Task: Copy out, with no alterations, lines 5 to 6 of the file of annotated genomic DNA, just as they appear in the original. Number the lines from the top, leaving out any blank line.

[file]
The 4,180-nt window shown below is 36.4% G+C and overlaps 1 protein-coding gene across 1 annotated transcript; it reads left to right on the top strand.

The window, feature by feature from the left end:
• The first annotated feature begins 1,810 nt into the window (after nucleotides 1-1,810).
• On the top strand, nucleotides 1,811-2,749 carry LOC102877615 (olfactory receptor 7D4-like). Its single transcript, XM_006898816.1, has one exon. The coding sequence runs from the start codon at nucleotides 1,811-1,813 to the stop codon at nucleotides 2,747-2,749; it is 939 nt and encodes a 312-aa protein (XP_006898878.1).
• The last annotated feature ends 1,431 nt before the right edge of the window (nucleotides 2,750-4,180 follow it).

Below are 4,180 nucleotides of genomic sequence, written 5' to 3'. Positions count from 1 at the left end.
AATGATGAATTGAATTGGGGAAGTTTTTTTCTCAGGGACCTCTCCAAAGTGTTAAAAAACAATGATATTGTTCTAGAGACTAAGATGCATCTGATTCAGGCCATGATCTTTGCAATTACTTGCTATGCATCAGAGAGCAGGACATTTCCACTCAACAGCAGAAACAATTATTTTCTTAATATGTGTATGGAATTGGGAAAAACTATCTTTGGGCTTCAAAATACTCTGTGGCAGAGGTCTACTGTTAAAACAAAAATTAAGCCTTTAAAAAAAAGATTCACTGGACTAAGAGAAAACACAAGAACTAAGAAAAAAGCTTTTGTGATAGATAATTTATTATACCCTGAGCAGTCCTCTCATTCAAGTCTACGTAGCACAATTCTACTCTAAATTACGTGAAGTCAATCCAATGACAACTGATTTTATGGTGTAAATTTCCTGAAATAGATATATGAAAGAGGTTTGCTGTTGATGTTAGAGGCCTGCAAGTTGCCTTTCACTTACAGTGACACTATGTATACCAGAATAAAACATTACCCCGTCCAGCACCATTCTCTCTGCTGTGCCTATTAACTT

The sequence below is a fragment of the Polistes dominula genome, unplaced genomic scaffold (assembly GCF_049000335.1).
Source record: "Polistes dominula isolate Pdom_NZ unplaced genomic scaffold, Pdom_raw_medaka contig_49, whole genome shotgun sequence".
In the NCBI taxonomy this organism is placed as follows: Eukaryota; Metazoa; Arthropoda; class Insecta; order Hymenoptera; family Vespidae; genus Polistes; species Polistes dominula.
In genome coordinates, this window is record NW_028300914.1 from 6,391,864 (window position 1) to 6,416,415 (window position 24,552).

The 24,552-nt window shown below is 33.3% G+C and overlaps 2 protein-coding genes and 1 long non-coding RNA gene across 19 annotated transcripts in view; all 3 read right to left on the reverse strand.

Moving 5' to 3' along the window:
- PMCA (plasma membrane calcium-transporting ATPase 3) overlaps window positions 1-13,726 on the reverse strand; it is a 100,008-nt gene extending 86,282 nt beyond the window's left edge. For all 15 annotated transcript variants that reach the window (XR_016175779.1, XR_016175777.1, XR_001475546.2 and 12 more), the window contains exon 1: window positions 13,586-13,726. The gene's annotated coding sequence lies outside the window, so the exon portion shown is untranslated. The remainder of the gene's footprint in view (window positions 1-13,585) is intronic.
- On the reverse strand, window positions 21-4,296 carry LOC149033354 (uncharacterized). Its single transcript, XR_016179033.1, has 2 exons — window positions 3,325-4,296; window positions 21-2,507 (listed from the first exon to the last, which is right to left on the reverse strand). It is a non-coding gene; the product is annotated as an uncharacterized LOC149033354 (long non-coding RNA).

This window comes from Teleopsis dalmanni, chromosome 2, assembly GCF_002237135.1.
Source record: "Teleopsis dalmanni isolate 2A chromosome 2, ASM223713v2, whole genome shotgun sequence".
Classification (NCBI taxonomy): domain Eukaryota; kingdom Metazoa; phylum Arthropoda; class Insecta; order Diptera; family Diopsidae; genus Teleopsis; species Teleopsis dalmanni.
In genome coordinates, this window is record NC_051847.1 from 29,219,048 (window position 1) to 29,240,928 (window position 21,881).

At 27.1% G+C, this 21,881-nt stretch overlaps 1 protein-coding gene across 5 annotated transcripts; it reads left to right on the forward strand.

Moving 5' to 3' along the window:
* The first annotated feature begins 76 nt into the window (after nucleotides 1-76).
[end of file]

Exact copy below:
• The last annotated feature ends 1,431 nt before the right edge of the window (nucleotides 2,750-4,180 follow it).

Below are 4,180 nucleotides of genomic sequence, written 5' to 3'. Positions count from 1 at the left end.